by James Conway
Goodbye, Labrador’s latest EP reviewed.
The disappearance of a beloved childhood pet is undoubtedly one of the most tragic events that could befall any youngster. Anyone who was regularly forced to endure the Homeward Bound films during those long hot summer holidays when you almost wished you were back at school can attest, losing Fido sucks big time. But fear not, dog lovers young and all; Goodbye, Labrador are here to make your tail wag.
Operating out of Brooklyn following a chance meeting in a Barcelona watering-hole, Goodbye, Labrador have just released their second album ‘A Thousand Times Before’ on Dead Fisherman Records. At first listen they appear to be the kind of competent yet ultimately throwaway indie act championed by the NME for 5 minutes before the next cool thing rears its perfectly sculpted head, but a spot of digging is well worth the effort, for there’s a few juicy bones waiting to be gnawed upon.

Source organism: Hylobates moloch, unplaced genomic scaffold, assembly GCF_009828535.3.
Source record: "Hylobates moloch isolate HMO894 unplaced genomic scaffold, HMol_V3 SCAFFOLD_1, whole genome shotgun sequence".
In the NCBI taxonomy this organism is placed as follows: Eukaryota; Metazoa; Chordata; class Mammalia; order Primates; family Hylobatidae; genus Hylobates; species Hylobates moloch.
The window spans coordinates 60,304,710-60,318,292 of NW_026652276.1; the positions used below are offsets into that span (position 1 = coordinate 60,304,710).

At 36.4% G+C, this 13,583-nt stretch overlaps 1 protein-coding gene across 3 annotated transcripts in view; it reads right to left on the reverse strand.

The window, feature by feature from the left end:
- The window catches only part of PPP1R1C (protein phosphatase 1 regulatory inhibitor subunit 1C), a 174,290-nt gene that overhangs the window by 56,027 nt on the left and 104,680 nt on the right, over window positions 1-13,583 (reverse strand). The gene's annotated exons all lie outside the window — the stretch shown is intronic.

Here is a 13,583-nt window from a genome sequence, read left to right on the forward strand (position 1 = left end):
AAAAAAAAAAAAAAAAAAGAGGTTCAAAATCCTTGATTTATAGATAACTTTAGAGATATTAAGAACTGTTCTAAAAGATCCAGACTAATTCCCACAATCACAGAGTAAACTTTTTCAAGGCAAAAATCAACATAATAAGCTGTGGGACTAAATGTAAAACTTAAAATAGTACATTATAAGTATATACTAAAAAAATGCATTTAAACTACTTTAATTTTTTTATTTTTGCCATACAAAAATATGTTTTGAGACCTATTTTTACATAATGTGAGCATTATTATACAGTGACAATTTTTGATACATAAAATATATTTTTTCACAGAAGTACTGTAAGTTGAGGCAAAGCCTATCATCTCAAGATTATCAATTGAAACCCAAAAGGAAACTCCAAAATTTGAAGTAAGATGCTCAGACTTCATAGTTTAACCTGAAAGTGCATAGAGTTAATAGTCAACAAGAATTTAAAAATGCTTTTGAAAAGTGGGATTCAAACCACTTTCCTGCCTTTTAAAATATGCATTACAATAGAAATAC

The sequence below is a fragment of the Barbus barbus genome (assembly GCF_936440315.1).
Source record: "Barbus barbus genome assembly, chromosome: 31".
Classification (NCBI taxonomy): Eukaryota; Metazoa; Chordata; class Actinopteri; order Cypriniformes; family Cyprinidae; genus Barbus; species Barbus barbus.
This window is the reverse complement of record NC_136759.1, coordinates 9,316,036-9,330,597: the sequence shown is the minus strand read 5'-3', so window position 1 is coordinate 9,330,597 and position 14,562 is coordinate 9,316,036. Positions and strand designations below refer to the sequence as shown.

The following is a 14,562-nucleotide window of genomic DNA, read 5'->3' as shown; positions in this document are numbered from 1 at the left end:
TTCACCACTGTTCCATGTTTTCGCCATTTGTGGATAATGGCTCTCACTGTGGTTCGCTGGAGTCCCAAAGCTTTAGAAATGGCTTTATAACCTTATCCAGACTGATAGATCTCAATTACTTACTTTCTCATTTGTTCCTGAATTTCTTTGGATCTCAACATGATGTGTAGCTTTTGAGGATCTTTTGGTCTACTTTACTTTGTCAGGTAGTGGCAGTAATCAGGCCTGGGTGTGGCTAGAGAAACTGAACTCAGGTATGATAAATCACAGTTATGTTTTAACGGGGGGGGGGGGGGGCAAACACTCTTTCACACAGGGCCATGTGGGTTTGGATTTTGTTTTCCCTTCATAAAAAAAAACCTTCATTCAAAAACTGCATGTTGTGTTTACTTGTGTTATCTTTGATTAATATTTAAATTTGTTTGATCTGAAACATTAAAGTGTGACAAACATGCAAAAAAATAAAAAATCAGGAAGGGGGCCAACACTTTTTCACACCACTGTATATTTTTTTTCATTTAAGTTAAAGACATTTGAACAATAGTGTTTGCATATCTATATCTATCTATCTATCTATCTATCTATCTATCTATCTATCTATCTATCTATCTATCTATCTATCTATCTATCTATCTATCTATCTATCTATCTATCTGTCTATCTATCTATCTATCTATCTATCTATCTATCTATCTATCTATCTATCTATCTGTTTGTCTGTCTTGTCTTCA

Album opener ‘Intrepid’ may be under three minutes in length but is chock-full of enough cleanly-picked post rock melodies to grab the attention of any passing Explosions In The Sky fan while a brief, floating chorus reeking of summer vibes ends things on a high.
‘Sirens’ is driven by a sturdy bassline from Goncalo Hipploito Martins while the insistent melodies jostle for attention in a track reminiscent of early material by The Smiths. The dreamlike feel is emphasized with lyrics like ‘Taking a break, into the void’, lightly sung while the tempo briefly picks up before deciding it’s not worth the effort.
Next track ‘Falling Away’ is similarly in no hurry to go anywhere fast but makes up for its initial sluggishness with some thoughtful interplay between guitarists Phil Gold and Martin Pipal that propel things along smoothly. ‘Embrace the Stranger’ once again flirts with post rock but unfortunately can’t seem to resist playing it safe and thus sounding all too familiar which is a shame as the lightly jarring chords of the intro and slightly experimental vocals suggest that the group is capable of showcasing some new tricks.
‘Silence of Me’ delivers more of the same with the vaguely nostalgic melodies calling to mind hazy summer afternoons where lazing around is the only option in a world that goes too fast. Closing track ‘Memoir’ employs some swirling delay effects and a vaguely melancholic feel that suggests that while every dog may have his day, some come round a lot later than others. Suffice to say, Goodbye, Labrador aren’t barking up the wrong tree.